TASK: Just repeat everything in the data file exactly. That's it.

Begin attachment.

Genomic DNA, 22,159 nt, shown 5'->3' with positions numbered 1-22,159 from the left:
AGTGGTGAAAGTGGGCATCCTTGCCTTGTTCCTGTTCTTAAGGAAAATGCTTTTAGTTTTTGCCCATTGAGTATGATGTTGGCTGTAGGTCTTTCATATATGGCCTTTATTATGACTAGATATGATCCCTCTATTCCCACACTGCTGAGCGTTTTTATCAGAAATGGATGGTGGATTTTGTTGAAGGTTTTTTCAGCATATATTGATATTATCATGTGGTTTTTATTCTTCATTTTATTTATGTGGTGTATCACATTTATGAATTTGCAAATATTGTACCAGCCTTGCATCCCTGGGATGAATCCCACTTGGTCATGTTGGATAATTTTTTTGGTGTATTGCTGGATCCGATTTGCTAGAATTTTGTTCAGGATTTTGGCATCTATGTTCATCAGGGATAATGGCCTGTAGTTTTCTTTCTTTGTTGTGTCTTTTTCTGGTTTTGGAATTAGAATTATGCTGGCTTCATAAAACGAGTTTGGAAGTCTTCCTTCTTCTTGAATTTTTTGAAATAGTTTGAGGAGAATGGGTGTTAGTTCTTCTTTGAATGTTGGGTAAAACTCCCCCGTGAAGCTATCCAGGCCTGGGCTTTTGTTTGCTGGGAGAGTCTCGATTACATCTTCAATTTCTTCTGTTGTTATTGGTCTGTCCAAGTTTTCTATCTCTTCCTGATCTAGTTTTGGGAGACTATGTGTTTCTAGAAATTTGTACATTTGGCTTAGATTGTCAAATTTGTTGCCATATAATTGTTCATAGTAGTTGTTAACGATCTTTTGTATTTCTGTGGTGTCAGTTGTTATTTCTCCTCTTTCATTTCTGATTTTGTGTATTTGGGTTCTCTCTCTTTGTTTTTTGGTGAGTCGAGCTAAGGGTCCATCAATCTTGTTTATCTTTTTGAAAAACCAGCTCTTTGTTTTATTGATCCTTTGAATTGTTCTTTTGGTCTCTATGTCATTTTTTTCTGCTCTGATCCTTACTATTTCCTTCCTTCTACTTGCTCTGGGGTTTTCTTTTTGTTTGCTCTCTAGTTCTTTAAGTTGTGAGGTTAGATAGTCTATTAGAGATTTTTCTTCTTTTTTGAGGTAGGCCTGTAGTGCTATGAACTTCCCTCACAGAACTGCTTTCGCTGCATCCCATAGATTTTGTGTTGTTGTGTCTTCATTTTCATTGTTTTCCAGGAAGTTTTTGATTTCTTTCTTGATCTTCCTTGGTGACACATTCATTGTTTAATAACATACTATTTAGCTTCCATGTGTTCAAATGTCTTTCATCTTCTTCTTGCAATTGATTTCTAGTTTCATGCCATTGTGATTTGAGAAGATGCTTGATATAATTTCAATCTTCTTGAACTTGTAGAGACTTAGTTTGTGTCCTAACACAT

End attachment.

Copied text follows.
Genomic DNA, 22,159 nt, shown 5'->3' with positions numbered 1-22,159 from the left:
AGTGGTGAAAGTGGGCATCCTTGCCTTGTTCCTGTTCTTAAGGAAAATGCTTTTAGTTTTTGCCCATTGAGTATGATGTTGGCTGTAGGTCTTTCATATATGGCCTTTATTATGACTAGATATGATCCCTCTATTCCCACACTGCTGAGCGTTTTTATCAGAAATGGATGGTGGATTTTGTTGAAGGTTTTTTCAGCATATATTGATATTATCATGTGGTTTTTATTCTTCATTTTATTTATGTGGTGTATCACATTTATGAATTTGCAAATATTGTACCAGCCTTGCATCCCTGGGATGAATCCCACTTGGTCATGTTGGATAATTTTTTTGGTGTATTGCTGGATCCGATTTGCTAGAATTTTGTTCAGGATTTTGGCATCTATGTTCATCAGGGATAATGGCCTGTAGTTTTCTTTCTTTGTTGTGTCTTTTTCTGGTTTTGGAATTAGAATTATGCTGGCTTCATAAAACGAGTTTGGAAGTCTTCCTTCTTCTTGAATTTTTTGAAATAGTTTGAGGAGAATGGGTGTTAGTTCTTCTTTGAATGTTGGGTAAAACTCCCCCGTGAAGCTATCCAGGCCTGGGCTTTTGTTTGCTGGGAGAGTCTCGATTACATCTTCAATTTCTTCTGTTGTTATTGGTCTGTCCAAGTTTTCTATCTCTTCCTGATCTAGTTTTGGGAGACTATGTGTTTCTAGAAATTTGTACATTTGGCTTAGATTGTCAAATTTGTTGCCATATAATTGTTCATAGTAGTTGTTAACGATCTTTTGTATTTCTGTGGTGTCAGTTGTTATTTCTCCTCTTTCATTTCTGATTTTGTGTATTTGGGTTCTCTCTCTTTGTTTTTTGGTGAGTCGAGCTAAGGGTCCATCAATCTTGTTTATCTTTTTGAAAAACCAGCTCTTTGTTTTATTGATCCTTTGAATTGTTCTTTTGGTCTCTATGTCATTTTTTTCTGCTCTGATCCTTACTATTTCCTTCCTTCTACTTGCTCTGGGGTTTTCTTTTTGTTTGCTCTCTAGTTCTTTAAGTTGTGAGGTTAGATAGTCTATTAGAGATTTTTCTTCTTTTTTGAGGTAGGCCTGTAGTGCTATGAACTTCCCTCACAGAACTGCTTTCGCTGCATCCCATAGATTTTGTGTTGTTGTGTCTTCATTTTCATTGTTTTCCAGGAAGTTTTTGATTTCTTTCTTGATCTTCCTTGGTGACACATTCATTGTTTAATAACATACTATTTAGCTTCCATGTGTTCAAATGTCTTTCATCTTCTTCTTGCAATTGATTTCTAGTTTCATGCCATTGTGATTTGAGAAGATGCTTGATATAATTTCAATCTTCTTGAACTTGTAGAGACTTAGTTTGTGTCCTAACACAT